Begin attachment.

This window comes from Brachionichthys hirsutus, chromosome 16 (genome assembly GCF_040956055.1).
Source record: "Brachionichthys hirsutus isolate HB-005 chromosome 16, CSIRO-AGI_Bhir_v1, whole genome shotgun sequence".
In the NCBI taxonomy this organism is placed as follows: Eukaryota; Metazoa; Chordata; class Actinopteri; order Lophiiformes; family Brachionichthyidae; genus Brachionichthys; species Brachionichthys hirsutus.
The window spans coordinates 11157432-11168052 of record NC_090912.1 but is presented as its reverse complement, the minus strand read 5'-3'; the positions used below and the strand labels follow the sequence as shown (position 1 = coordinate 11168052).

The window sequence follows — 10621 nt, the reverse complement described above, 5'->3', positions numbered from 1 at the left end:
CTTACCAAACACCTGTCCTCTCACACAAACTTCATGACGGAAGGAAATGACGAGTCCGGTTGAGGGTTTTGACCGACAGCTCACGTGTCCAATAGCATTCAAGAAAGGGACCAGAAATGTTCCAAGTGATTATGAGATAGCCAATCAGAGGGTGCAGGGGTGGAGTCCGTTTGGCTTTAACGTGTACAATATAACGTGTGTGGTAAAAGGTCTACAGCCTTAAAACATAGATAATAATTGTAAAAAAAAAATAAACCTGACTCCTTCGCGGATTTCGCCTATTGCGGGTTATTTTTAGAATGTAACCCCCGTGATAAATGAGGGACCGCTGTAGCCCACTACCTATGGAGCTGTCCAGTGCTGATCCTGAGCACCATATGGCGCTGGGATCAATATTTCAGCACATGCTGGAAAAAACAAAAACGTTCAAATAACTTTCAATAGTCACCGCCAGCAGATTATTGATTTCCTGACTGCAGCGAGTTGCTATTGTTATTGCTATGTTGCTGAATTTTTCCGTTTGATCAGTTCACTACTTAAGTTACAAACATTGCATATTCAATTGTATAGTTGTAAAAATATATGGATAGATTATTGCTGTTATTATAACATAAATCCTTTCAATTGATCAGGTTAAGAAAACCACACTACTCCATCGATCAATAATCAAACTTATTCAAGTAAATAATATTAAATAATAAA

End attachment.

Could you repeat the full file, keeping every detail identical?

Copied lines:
This window comes from Brachionichthys hirsutus, chromosome 16 (genome assembly GCF_040956055.1).
Source record: "Brachionichthys hirsutus isolate HB-005 chromosome 16, CSIRO-AGI_Bhir_v1, whole genome shotgun sequence".
In the NCBI taxonomy this organism is placed as follows: Eukaryota; Metazoa; Chordata; class Actinopteri; order Lophiiformes; family Brachionichthyidae; genus Brachionichthys; species Brachionichthys hirsutus.
The window spans coordinates 11157432-11168052 of record NC_090912.1 but is presented as its reverse complement, the minus strand read 5'-3'; the positions used below and the strand labels follow the sequence as shown (position 1 = coordinate 11168052).

The window sequence follows — 10621 nt, the reverse complement described above, 5'->3', positions numbered from 1 at the left end:
CTTACCAAACACCTGTCCTCTCACACAAACTTCATGACGGAAGGAAATGACGAGTCCGGTTGAGGGTTTTGACCGACAGCTCACGTGTCCAATAGCATTCAAGAAAGGGACCAGAAATGTTCCAAGTGATTATGAGATAGCCAATCAGAGGGTGCAGGGGTGGAGTCCGTTTGGCTTTAACGTGTACAATATAACGTGTGTGGTAAAAGGTCTACAGCCTTAAAACATAGATAATAATTGTAAAAAAAAAATAAACCTGACTCCTTCGCGGATTTCGCCTATTGCGGGTTATTTTTAGAATGTAACCCCCGTGATAAATGAGGGACCGCTGTAGCCCACTACCTATGGAGCTGTCCAGTGCTGATCCTGAGCACCATATGGCGCTGGGATCAATATTTCAGCACATGCTGGAAAAAACAAAAACGTTCAAATAACTTTCAATAGTCACCGCCAGCAGATTATTGATTTCCTGACTGCAGCGAGTTGCTATTGTTATTGCTATGTTGCTGAATTTTTCCGTTTGATCAGTTCACTACTTAAGTTACAAACATTGCATATTCAATTGTATAGTTGTAAAAATATATGGATAGATTATTGCTGTTATTATAACATAAATCCTTTCAATTGATCAGGTTAAGAAAACCACACTACTCCATCGATCAATAATCAAACTTATTCAAGTAAATAATATTAAATAATAAA